Coping with self-harm: a guide for parents and carers
Self-harm can serve a number of different functions, which vary from person to person.
Self-harm can be used as a way to:
- manage extreme emotional upset
- reduce feelings of tension
- provide a distraction from emotional pain through experiencing physical pain
- express emotions such as hurt, anger or frustration
- temporarily escape from current difficulties
- attempt to regain control over feelings or problems
- punish themselves or others
- elicit care from others
- identify and bond with a peer group
- attempt suicide
What makes a young person vulnerable?
At least 10% of adolescents report having self-harmed in some way. Young people may experience challenges during their formative years, and a number of factors can make them especially vulnerable to self-harm.
The early and teenage years can be both challenging and isolating for young people.
Individual factors which increase the vulnerability to self-harm can include: depression, anxiety, low-self-esteem, hopelessness, poor problem-solving, impulsivity, eating disorders, drug or alcohol abuse and bullying (e.g. because of race, sexuality or other issues).
Family life can make a substantial difference to a young person’s mental wellbeing.
Family factors which increase the vulnerability to self-harm can include: mental health difficulties in the family, poor parental relationships, drug/alcohol misuse in the family, unreasonable expectations, conflict between the young person and parents, excessive punishments or restrictions and a family history of self-harm, abuse or neglect.
The social setting and environment that a young person occupies can have a strong influence on their well-being.
Social factors which can make a young person more vulnerable to self-harm include: difficulties in peer relationships, bullying, peer rejection, abuse, availability of methods of self-harm, friends who self-harm and media and internet influences.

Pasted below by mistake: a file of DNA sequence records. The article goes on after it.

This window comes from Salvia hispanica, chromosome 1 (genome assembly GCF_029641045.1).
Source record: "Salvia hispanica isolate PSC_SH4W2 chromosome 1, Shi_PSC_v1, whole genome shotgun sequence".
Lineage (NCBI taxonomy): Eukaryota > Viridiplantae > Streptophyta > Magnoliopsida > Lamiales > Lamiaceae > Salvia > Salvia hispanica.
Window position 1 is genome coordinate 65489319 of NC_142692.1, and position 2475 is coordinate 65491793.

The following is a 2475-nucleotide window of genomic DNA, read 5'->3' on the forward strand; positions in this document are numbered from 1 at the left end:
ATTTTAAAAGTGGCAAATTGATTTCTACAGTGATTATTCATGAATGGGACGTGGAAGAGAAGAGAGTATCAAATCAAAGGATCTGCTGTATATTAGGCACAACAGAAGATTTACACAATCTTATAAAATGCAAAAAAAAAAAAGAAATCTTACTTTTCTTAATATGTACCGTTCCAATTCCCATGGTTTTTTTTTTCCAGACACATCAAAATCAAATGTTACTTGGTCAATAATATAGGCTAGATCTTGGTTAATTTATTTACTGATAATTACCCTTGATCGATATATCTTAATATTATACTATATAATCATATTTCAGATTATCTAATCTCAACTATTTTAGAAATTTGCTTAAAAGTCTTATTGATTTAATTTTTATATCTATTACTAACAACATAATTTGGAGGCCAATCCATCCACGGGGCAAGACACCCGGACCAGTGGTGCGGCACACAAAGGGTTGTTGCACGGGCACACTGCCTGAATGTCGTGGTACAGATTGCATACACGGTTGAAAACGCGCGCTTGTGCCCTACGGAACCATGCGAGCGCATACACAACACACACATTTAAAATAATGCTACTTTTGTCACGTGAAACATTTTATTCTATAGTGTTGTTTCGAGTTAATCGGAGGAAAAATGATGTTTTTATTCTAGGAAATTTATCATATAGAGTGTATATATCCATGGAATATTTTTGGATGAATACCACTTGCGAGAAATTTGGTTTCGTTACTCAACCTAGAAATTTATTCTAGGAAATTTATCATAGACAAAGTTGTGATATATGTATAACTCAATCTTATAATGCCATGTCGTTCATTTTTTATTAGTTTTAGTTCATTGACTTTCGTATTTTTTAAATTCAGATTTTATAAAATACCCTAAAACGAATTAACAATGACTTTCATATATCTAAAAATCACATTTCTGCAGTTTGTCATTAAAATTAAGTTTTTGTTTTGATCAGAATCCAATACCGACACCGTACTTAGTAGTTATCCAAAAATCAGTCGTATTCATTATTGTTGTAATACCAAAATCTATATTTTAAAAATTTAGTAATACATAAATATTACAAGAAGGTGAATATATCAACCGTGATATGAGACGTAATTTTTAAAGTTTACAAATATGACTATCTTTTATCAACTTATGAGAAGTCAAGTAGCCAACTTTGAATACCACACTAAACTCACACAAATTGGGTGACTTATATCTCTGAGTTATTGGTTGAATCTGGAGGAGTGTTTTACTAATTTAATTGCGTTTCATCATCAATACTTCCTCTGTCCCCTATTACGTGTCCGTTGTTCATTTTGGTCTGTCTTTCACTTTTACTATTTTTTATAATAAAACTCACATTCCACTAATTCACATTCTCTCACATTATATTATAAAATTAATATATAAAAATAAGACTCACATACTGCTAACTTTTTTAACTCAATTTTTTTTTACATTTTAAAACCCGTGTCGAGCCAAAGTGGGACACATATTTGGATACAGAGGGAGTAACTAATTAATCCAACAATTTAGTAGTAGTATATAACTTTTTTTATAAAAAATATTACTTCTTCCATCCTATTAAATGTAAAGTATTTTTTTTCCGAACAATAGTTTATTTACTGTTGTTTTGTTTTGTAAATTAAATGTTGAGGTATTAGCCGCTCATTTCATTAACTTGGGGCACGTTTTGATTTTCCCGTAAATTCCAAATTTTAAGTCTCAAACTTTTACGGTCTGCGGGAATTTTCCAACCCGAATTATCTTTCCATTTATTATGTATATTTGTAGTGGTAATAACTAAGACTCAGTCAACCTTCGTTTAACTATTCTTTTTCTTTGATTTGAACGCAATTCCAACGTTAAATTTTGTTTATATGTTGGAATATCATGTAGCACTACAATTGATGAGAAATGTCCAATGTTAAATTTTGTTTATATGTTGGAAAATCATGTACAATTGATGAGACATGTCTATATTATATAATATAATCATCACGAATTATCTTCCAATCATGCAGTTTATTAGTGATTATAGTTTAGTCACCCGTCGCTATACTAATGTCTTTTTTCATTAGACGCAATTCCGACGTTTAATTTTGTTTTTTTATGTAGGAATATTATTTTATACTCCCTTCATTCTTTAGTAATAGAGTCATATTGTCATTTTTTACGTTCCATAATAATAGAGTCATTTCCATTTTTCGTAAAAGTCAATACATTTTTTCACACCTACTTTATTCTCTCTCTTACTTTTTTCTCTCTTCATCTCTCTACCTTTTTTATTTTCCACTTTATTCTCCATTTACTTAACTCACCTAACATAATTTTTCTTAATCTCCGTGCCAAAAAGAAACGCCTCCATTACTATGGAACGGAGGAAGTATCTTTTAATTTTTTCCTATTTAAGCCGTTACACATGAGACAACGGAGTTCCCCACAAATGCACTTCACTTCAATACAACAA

Possible future problems
Self-harm can be a serious problem - and repeated self-harm is common following a first episode.
Depending on the method, self-harm has the potential to lead to serious physical damage, such as permanent scarring and the medical effects of a dangerous overdose.
Self-harm may be linked to other problems including: depression, anxiety eating disorders or drug and alcohol use, for which specific treatment may be required. Individuals who have self-harmed are at higher risk of suicide than other young people, although the risk is still low.
For these reasons, it is important to tackle self-harming behaviour as early as possible.
Don’t ever be ashamed of talking about self-harm... I guarantee there are 50 other people in the same boat.
HealthTalk.org parent interview
If you’re hurting so badly in your head, to harm yourself on your skin … stops the feelings in your head.
HealthTalk.org parent interview
This content has been adapted from “Coping with self-harm, a Guide for Parents and Carers, produced by University of Oxford Centre for Suicide Research in association with:
Royal College of Nursing
Royal College of Psychiatrists
Royal College of General Practitioners
and funded by the National Institute for Health Research
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